Critics of the Democrats fail to think about something the Democrats think about. The voters they need in order to keep the Congress don’t know democracy is in crisis, don’t believe democracy is in crisis or kinda sorta perhaps maybe don’t mind democracy being in crisis. 

It depends.

It depends on what the Democrats offer.

For these voters, it’s difficult to accept the fact that the Republicans have gone full fascist. It’s so hard it’s easier not to. And that’s easy, because, well, these people are not far from where the Republicans are. That’s what happens in a society organized by white supremacy. 

That’s what the Democrats understand.

White supremacy is on the Republicans’ side.

So: What do you say to people who don’t believe the Republicans are dangerous? What do you say to people who believe democracy is fine now that the former president is out of power? What do you say to people who are already leaning toward the Republicans, because, you know, whiteness, but open to giving the Democrats a fair hearing? 

You avoid “hot buttons” issues. 

If you don’t, you lose.

You talk about the cost of health care. 

If you do, you might win.

By urging the Democrats to do what they think the Democrats should be doing without respecting them enough to appreciate the stakes involved, these liberals critics reveal their faith in the American people.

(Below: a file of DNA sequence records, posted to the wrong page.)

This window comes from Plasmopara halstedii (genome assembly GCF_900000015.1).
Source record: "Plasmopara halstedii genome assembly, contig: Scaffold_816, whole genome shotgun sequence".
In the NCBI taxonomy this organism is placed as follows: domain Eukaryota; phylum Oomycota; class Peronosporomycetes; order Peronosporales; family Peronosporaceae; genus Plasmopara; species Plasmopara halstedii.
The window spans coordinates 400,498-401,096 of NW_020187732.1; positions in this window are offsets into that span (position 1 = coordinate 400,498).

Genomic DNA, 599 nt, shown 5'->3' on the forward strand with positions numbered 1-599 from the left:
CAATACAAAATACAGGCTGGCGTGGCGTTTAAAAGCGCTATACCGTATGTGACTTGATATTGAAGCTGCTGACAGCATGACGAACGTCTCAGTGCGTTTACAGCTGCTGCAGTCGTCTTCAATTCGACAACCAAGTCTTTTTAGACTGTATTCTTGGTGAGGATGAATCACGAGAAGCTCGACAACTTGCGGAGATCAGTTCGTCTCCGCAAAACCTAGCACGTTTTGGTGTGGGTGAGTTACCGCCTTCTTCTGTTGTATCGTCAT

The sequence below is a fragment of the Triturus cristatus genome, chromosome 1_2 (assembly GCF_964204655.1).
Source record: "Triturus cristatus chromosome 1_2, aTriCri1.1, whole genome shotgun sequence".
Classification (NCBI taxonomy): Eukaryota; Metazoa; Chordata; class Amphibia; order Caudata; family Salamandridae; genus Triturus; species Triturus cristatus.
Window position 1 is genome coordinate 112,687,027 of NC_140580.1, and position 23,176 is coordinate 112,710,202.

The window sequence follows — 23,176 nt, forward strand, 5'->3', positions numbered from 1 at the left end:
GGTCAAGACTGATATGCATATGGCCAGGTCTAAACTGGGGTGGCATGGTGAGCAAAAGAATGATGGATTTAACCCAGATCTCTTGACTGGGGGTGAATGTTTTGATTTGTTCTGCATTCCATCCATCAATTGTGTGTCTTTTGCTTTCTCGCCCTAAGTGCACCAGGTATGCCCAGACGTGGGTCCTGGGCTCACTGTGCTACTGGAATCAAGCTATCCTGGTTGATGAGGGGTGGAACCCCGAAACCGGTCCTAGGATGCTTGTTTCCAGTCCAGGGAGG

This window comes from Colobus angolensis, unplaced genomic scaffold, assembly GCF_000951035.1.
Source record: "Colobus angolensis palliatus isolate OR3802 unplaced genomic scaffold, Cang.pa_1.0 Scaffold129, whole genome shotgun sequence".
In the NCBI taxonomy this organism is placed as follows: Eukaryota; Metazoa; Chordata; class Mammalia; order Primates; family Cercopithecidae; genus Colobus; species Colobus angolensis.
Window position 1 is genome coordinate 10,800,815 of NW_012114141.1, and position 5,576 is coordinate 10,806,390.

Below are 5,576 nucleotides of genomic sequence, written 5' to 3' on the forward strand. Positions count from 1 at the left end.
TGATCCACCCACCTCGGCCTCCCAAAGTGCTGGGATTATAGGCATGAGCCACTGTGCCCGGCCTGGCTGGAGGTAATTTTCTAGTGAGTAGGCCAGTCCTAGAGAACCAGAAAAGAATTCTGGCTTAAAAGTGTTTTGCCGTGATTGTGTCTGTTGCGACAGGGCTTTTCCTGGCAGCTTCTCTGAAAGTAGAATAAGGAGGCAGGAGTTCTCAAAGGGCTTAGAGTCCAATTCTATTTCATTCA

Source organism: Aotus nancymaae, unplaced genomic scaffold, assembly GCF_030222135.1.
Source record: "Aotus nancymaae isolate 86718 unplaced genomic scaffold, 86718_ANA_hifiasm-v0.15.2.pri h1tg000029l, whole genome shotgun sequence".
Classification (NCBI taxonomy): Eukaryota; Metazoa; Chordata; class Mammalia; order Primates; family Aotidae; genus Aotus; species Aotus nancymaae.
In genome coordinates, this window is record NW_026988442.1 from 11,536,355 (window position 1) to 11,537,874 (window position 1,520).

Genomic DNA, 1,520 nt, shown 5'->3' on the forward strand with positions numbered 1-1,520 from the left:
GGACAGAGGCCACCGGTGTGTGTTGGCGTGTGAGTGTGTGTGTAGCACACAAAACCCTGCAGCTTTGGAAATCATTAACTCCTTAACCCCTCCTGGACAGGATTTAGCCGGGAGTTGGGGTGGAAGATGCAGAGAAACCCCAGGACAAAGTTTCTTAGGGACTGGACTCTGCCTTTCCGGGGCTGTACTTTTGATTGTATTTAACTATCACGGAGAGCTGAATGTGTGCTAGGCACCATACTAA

A totally misguided faith.

They seem to think these swing voters will do the right thing once presented with the facts. I don’t know why they would when it’s easier, and more pleasurable, to believe the dulcet lies of white supremacy.

Look, the critics might be right. They might be wrong. 

But let’s be honest. Being right doesn’t mean being a winner.

The Democrats are asking respectable white people — who are indifferent to suffering, who are immune to the painful outcomes of white supremacy and who are perhaps open to the Republicans suggesting that democracy has gone too far — to vote for them.

That’s a huge challenge. 

Let’s respect it.

John Stoehr is the editor of the Editorial Board. He writes the daily edition. Find him @johnastoehr.


  1. Kathy Routliffe on April 13, 2022 at 3:45 pm

    Much as I’d like to disagree, I can’t – at least not completely. I actually believe that Democrats have to consider both how to let “respectable white people” about good social things those people want, and how much truth those “RWP” can stand to hear. Simply “telling the truth!!1!” doesn’t work, I agree. But *some* truth needs to be inserted somewhere in the message.

    The trick is how to figure that out. For instance, RWPs in different sections of the country may be able to stomach more truth than RWPs in others; RWPs at one level of the economic heap may stomach more than others higher up on the economic heap, etc., etc.

    It’s bloody hard, no matter what.